Wlliam Gilmore Simms
South-Carolina in the Revolutionary War >> South-Carolina in the Revolution >> Page 36

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Page 36

Reviews/Essays | Walker & James, Publishers | 1853
How grateful should this contrast be, to one, at least, of
the parties ! What a picturesque delineation does the author
give us of Putnam setting off for the field of war, without
changing his breeches ! and Stark, in his shirt—Stark-naked
we may say—starting off from his mill, on a milling expedi-
tion, to Boston, gives us a high idea of the patriotism of every
body in this wondrous region. It is to be regretted that our
author had not asked how long this patriotic fury continued.
At the first flush of an affair, an excitable people may find it
rather pleasant than otherwise ; but as the latent properties of
the subject begin to unfold themselves, the enthusiasm usually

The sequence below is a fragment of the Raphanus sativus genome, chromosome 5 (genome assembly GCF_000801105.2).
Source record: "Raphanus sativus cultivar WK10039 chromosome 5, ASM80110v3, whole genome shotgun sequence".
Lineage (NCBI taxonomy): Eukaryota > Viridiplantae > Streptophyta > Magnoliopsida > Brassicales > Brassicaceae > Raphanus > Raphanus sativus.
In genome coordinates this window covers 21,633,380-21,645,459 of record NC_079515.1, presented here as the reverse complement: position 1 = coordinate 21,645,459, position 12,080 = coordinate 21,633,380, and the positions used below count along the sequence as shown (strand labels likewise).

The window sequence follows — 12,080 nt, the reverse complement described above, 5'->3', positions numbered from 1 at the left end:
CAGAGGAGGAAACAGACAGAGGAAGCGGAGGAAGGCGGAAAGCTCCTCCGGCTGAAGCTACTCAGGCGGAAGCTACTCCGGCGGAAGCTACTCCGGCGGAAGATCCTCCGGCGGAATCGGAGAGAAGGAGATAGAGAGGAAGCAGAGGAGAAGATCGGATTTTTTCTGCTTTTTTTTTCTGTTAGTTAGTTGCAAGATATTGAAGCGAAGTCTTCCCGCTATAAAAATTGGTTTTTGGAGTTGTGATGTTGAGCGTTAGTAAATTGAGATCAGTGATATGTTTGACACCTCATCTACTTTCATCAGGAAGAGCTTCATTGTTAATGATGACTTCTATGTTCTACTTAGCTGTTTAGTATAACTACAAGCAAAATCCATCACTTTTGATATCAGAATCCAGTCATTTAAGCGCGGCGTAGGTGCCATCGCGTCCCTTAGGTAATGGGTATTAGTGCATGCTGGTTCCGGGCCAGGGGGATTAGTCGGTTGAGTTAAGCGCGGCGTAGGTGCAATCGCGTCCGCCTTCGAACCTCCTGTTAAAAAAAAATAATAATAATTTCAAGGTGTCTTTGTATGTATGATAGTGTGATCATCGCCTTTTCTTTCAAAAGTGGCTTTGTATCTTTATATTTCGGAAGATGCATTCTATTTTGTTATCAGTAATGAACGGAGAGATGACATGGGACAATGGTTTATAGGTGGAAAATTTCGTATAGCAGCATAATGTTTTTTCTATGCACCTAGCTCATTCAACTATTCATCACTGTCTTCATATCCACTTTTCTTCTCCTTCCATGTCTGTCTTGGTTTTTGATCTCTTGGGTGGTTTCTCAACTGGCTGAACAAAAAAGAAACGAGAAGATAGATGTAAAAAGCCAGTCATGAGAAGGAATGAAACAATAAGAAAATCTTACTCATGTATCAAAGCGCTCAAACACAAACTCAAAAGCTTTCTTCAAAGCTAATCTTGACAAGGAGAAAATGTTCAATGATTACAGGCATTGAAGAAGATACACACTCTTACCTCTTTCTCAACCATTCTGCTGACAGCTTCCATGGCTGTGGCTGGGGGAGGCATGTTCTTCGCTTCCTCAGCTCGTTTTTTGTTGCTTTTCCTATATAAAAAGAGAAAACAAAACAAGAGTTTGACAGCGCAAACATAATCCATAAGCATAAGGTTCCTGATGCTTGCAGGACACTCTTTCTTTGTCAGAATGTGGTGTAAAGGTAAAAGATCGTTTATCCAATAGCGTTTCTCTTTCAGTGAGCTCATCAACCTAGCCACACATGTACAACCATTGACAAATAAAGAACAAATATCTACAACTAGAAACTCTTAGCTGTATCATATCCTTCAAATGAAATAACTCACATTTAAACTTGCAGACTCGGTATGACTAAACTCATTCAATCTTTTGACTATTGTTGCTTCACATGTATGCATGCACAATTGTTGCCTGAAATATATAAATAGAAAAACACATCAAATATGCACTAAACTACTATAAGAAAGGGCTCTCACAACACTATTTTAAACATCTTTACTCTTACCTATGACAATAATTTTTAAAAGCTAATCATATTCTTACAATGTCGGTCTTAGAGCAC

subsides. How was it with these half-clad heroes, and their
fifteen thousand patriots ? Let us see. We quote from
Sparks, as before :
" The enlistments in the new army, (the leaguer of Boston
in progress) went on slowly. The dissatisfaction a?rd cabals
of the officers, the exacting temper and undisciplined habits of
the men, occasioned endless perplexities. General Washington
felt intense anxiety. His patience and fortitude were tried in
the severest manner. A month's experiment had obtained
only five thousand recruits. At one time he was flattered with
promises, at another almost every gleam of hope was extin-
guished, till, at length, when the term of service of the Con-
necticut troops was about to expire, it was ascertained that
they would go of in a body, and leave a fearful blank in an
army already deficient in numbers, and weakened by internal
disorders. He appealed to every motive which could stimu-
late their patriotism, pride, or sense of honor, but all in
vain ! !"
How these hot impatient patriots had cooled off, and in
what a marvellous short space of time ! They could not be
persuaded to defend their own homes, though the general-in-
chief was brought seven hundred miles from his Southern
home, to assist and lead them ; and there were, in this very
army around Boston, recruits in considerable numbers, from